Hats off to Mr. Koepka, the 2017 US Open champion, and a worthy one at that.
This is what happens when a player puts up three solid rounds of golf from Thurs thru Sat, then comes out on Sunday to blister an already ridiculously long and difficult course with a 5 under par 67.
While others were either treading water or falling back, BK hit seventeen out of eighteen greens in regulation, and made a fabulous sand save on the remaining one.
Throw in the fact that he was deadly with the putter. With one lone exception, he pretty much drilled everything from within 15 feet of the hole. Also add a couple long bomb putts -- OK -- a little luck doesn't hurt either, but it WAS what he was aiming for, and this is the stuff of champions.
Clearing the field by 4 shots in a US Open is very impressive stuff. A final tally of 16 under par (an all-time record) at a US Open course, typically laid out where EVEN par is the standard of excellence, is even more impressive.
Alas, Brian Harmon, the third round leader, and a lefty, would be among those to fall back a tad. In the entire history of the US Open, now 117 years, a southpaw has yet to win one. Of course, there haven't been that many out there over the years. Phil, Bubba, and, hmm, anybody else of note?
What's also interesting is Koepka winning this year's Open makes him the seventh player in a row to be a first time major winner. Be it the Masters, British Open, or PGA, somebody new has been walking off with the title every time. This is great for golf.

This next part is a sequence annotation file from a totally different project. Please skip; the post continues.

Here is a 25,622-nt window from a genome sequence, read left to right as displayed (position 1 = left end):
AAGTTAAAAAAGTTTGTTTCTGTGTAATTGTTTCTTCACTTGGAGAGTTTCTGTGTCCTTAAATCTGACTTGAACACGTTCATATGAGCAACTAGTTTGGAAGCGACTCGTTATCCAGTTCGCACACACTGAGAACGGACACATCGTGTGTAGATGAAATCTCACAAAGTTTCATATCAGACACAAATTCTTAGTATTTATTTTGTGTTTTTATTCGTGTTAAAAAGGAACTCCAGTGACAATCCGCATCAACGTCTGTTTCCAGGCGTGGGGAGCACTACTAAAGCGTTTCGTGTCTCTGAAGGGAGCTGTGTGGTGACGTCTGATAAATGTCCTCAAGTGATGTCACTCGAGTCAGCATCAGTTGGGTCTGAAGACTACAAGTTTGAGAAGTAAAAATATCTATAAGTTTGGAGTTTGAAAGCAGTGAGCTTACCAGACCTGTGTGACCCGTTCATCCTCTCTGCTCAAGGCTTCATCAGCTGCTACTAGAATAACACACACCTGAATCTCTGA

It would appear the anti-Tiger age is upon us. No longer is one player so dominant. Even in Woods' heyday, and it was something to behold for a decade or so, Tiger had come along at just the right time.
The old guard of Nicklaus, Player, Palmer, Floyd, Watson, Trevino, and that bunch had aged and were far beyond their primes. By the same token, the horde of young studs like Day, Spieth, Scott, Johnson, McIlroy, Fowler, and THIS bunch had yet to come of age with fully developed golf games.
It seems every week a new face, or three, pops up on tour that can shoot the lights out. In other words, the current competition is FAR more ferocious than anything Eldrick Tont Woods ever faced.
This week it's Brooks Koepka. Next major, or any other tournament, it might very well be somebody else. The game has evolved and is better than ever due to the sheer amount of hot-shot contenders that continue to emerge from all over the planet. And it's not likely to stop any time soon.
Tiger Woods may have rekindled interest in the game after the old stars had faded, but it became boring to watch him dominate weaker fields so much. Then Tiger himself became boorish with his personal behavior, as has been well documented.
In the end, this has worked out very well all around. The players have returned to acting like gentlemen (no club-pounding/cursing, or a caddy that thinks he and his master are royalty while the paying gallery mere peasants), and a wide open competition every week with fields that are well stocked with incredible talent, any of whom could emerge to capture a tournament on any given week.
Seven first time major winners in the last seven such tournaments speaks for itself.
But for now, all hail Brooks Koepka. He's the king of the mountain...... at least until the next tournament.
Let us not forget that the currently ranked #1 golfer in the world -- one Dustin Johnson -- and the defending champion of the US Open -- didn't even make the cut this week. Not even close.
Oh yeah, the competition is brutal out there these days.
And that's a great thing for golf fans.